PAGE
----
Seeing the violence in Charlottesville was saddening and disheartening. The more we read about the demonstration of racism, bigotry and self-proclaimed superiority made it seem as though we were living in a different time. So much progress has been made since the Civil Rights Movement. And yet, there are some who cling to misguided and evil beliefs about what makes American unique and remarkable.

Any discussion of this sensitive topic must begin by condemning all forms of bigotry and hatred. For Christians, any form of hatred, no matter who it is against, is an offense—a sin—against the Body of Christ. Each person is created by God and bestowed with his unyielding love. Anyone who treats one of those creations with disrespect, disdain or violence, has offended not just that person, but also the creator of that individual. When we witness destructive behavior, such as racism or hatred, we might naturally respond with righteous anger, but we must not respond with our own form of hatred. Hating those who hate us offers no possibility of authentic conversion or growth as sons and daughters of God.

We should be grateful to live in a country where the freedom of speech and assembly is cherished and protected in a constitution. This right protects religious expression, for example. At the same time, these rights also open the opportunity for those with evil intent and backward thinking to demonstrate and share what they believe as well. The question we must ask, especially after seeing our rights misused to the point that violence erupts leaving many injured and a young woman dead, is: what do we do now?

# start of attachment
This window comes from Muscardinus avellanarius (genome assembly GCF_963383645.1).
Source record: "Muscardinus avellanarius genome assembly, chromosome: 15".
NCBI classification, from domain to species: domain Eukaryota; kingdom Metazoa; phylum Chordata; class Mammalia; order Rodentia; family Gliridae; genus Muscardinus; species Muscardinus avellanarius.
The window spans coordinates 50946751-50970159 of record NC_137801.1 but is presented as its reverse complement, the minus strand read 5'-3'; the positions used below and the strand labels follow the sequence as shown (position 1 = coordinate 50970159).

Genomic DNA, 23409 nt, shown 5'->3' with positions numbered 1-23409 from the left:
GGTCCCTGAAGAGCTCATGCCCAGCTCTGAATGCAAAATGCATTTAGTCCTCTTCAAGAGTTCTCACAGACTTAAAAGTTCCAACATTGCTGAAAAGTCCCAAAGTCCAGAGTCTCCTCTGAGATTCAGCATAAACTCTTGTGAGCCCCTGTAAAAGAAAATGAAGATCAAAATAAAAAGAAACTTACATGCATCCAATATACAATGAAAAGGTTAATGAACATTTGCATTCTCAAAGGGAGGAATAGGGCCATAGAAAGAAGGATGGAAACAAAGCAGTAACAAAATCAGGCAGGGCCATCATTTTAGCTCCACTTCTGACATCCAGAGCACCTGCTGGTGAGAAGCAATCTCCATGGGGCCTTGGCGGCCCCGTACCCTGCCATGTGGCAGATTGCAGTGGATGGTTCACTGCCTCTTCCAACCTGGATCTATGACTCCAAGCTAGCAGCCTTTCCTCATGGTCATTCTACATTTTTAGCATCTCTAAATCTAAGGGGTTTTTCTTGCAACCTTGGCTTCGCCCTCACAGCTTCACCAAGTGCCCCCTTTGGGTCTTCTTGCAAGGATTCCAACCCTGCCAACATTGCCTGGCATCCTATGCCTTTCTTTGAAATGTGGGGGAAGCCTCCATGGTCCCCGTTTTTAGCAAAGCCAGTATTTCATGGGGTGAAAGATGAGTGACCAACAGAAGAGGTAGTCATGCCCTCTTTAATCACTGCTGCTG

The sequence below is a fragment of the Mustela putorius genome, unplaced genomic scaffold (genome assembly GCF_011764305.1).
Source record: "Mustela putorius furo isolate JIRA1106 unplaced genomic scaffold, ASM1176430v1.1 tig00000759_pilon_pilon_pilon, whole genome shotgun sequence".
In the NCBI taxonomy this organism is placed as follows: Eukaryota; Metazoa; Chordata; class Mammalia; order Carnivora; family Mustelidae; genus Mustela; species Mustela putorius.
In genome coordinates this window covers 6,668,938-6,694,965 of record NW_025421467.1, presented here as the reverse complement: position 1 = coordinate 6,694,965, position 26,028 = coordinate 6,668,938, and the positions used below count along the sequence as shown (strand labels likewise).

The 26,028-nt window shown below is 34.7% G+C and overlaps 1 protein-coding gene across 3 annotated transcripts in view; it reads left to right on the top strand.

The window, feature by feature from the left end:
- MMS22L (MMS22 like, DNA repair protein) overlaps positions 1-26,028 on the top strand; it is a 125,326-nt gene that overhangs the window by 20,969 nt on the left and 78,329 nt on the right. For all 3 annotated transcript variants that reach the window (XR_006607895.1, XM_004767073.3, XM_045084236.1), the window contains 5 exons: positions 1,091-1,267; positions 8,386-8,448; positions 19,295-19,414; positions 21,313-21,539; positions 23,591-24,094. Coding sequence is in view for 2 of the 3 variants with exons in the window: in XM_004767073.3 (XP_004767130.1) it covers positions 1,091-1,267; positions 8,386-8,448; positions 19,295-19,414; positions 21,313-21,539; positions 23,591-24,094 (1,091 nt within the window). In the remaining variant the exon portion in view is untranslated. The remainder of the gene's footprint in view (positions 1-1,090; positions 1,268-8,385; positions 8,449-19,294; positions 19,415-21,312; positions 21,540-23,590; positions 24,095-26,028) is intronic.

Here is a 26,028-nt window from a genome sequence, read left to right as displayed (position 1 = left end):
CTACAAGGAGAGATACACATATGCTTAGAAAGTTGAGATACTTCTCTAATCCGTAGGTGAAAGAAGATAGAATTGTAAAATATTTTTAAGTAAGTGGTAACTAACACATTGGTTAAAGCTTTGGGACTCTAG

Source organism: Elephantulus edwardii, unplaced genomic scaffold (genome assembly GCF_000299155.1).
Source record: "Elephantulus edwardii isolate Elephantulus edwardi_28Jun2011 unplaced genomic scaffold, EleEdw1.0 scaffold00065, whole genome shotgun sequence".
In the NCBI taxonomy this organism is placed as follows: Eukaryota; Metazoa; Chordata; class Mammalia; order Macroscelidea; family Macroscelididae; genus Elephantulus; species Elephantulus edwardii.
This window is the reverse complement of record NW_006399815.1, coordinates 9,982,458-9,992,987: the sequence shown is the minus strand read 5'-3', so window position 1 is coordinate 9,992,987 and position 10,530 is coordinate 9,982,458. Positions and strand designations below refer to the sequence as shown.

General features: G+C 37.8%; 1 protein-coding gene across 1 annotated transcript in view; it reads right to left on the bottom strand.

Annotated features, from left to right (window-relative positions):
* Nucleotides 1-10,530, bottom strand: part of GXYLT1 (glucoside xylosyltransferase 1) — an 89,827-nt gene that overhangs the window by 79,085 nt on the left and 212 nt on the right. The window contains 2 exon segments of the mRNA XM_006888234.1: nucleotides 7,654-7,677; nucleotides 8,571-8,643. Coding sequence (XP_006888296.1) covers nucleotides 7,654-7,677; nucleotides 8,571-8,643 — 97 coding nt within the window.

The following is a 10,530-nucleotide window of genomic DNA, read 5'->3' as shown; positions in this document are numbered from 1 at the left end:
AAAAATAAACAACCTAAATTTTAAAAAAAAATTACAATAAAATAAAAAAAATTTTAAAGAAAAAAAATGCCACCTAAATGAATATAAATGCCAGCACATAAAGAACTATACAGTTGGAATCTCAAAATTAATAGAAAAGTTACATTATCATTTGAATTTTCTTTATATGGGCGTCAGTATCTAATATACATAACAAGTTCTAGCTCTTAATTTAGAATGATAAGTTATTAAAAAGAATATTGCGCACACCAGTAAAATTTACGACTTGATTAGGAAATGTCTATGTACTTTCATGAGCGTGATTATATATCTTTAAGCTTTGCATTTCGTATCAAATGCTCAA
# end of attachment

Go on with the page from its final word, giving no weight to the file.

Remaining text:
We must find unity as a country. Unity does not mean we all believe the same things. Likewise, the freedom to express differing views or opinions does not mean we reject our unity as God’s family. The Catholic Church is rooted in fundamental principles that make us authentically Catholic—but apart from them, there are issues that allow for debate and discussion, which is normal within any family. Our country is the same in many ways. We must be united by a shared interest in freedom, liberty, and love for our neighbor. Beyond those unifying principles, there will be disagreements and differing beliefs. But our unity is in our shared values and, and perhaps more importantly, the respect we show to one another. Without respect for each other, even when we adamantly disagree, we will see more violence and discord in this great nation.

At this time, I call upon all Catholics in the Diocese or Arlington to turn to the patroness of our nation, Mary under the title of the Immaculate Conception, and Saint Michael the Archangel, and pray for unity, respect, and peace in our communities.

Modified Weekday Mass Schedule

mass-schedulesPlease note: Modified Weekday Mass Schedule February 6- 24- morning Masses:  Monday, Wednesday and Friday celebrations at 8 AM; Tuesday and Thursday at 6:30 AM.  Additionally, evening Weekday Masses are Wednesdays 7 PM and Friday Feb 17 EFM (LatinMass) at 7 PM.

Christmas Mass Schedule

Dec 24- Christmas Eve Children’s Masses (Last names beginning M-Z) 4 PM and (Last names beginning with A-L) 6 PM. Additional Christmas Eve Masses- 8 PM and Midnight Mass beginning with Christmas Carol Music beginning at 11:30 PM
Dec 25- Masses at 8:45 AM, 10:30 AM and 12:15 PM

Please note: there is no 7 am or 5 pm Masses on

Sunday, December 25th.

Fr. De Celles’ First 2016 Advent Series Talk, “Grace: God’s Action and Our Response”, is now available on the website!


Click here to listen the first talk in Fr. De Celles’ 2016 Advent series.

The topic of this year’s series is “Grace: God’s Gift at Christmas and Throughout the Year.”

The first talk, given Thursday, December 1, 2016 covered: “Grace: God’s Action and Our Response.”

There will be no talk next week, due to the Solemnity of the Immaculate Conception, which is a Holy Day of Obligation.

Please join us for the final talk in Fr. De Celles Advent Series, “Hard Questions about Grace,” on Thursday, December 15th.